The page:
The third plea in law concerned Article 7(3). The Board of Appeal considered that some of the evidence of acquired distinctiveness of INFOSECURITY showed use as a component of another sign, namely the figurative sign  INFOSECURITY EUROPE or as a trading name, rather than a trademark. Again the court sided with the board, holding that the latter was fully entitled to conclude that use of the mark in the figurative sign could not constitute use of that term as a trademark within the meaning of Article 7(3). As regards the trade name, the court held that the applicant could not claim that the expression 'infosecurity' was not used “more as a company name” (as claimed by the Board of Appeal) while at the same time maintaining that the mark applied for had acquired distinctiveness through use as a trade name. In any case, the court found that the claimed use did not suffice on its own to prove acquired distinctiveness through use.

The applicant also criticised the board for dismissing the evidential value of two declarations (“statements”), because these were signed after the application date, and also because the applicant had coordinated the preparation of the statements. Here the court sided with the applicant as regards the post-dated aspect and the fact that the applicant had drafted the declarations. However, the court found that the evidence only expressed an opinion as to how professionals perceived the mark applied for. The statements did not, however, prove acquired distinctive character through use for average consumers, which also formed part of the relevant public.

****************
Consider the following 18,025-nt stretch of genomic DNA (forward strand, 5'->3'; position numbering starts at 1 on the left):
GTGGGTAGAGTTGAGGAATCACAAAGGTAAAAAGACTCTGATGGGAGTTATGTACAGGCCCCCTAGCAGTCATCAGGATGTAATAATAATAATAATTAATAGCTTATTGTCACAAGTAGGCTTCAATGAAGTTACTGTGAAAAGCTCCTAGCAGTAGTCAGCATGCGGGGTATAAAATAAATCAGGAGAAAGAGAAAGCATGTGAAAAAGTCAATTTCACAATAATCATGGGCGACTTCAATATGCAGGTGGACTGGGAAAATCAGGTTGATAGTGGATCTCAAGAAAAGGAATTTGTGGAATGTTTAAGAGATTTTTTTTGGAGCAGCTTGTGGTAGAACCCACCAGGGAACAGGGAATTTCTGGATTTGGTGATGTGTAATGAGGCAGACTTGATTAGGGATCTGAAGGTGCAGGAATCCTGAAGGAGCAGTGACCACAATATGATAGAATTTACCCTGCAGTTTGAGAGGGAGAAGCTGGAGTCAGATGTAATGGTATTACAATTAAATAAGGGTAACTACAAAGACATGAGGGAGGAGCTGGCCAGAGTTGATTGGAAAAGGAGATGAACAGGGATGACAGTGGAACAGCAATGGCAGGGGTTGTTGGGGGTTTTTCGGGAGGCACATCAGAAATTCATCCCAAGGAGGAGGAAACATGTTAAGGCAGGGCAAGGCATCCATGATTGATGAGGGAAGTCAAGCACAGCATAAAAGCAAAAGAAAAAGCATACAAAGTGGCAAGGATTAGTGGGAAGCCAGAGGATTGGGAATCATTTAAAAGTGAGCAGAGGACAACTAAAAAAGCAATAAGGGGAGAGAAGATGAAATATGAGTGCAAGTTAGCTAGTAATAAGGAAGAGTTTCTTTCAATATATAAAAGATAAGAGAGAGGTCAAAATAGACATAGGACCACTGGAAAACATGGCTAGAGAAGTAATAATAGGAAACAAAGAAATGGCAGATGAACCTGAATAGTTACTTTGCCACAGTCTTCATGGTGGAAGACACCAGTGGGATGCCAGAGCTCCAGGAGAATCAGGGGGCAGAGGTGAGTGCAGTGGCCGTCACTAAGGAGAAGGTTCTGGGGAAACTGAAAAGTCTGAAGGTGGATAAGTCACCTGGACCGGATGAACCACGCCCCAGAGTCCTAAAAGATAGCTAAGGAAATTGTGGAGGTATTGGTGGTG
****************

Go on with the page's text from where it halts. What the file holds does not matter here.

The applicant also claimed that the Board of Appeal had failed to consider a substantial amount of evidence provided for in the administrative proceedings. Here the court stated (Paragraph 110):

"... the applicant’s argument that the Board of Appeal failed to consider the ‘substantial amount of evidence provided’ for the purposes of demonstrating that the mark applied for had acquired distinctive character would amount - at least implicitly - to requiring the court to examine all the documents produced in the course of the administrative proceedings and the arguments relating thereto, even though those documents were not identified in the application by a reference to the document produced in the administrative proceedings."

Lastly, the applicant had relied on the ownership and management of websites (, and in attempting to prove acquired distinctiveness through use. Although the court acknowledged that such use, under certain circumstances, could be an indicator of acquired distinctiveness through use, it held that in the present case this was not so as the mark “may be perceived immediately as a trade name or as the title of an exhibition” (Paragraph 117).

Accordingly, the court dismissed the appeal.

This case is interesting firstly because it shows the dangers of reapplying for a variation of a CTM that is already registered – there is no guarantee that OHIM will not raise a distinctiveness citation. Secondly, the case shows the difficulty in proving acquired distinctiveness where the applied-for mark is used as a component of other commercial signs and as a trade name. Finally, the decision hints that, while the General Court generally will not revisit evidence of acquired distinctiveness, it might re-examine the weight given to individual items.

Peter Gustav Olson, NJORD Law Firm, Copenhagen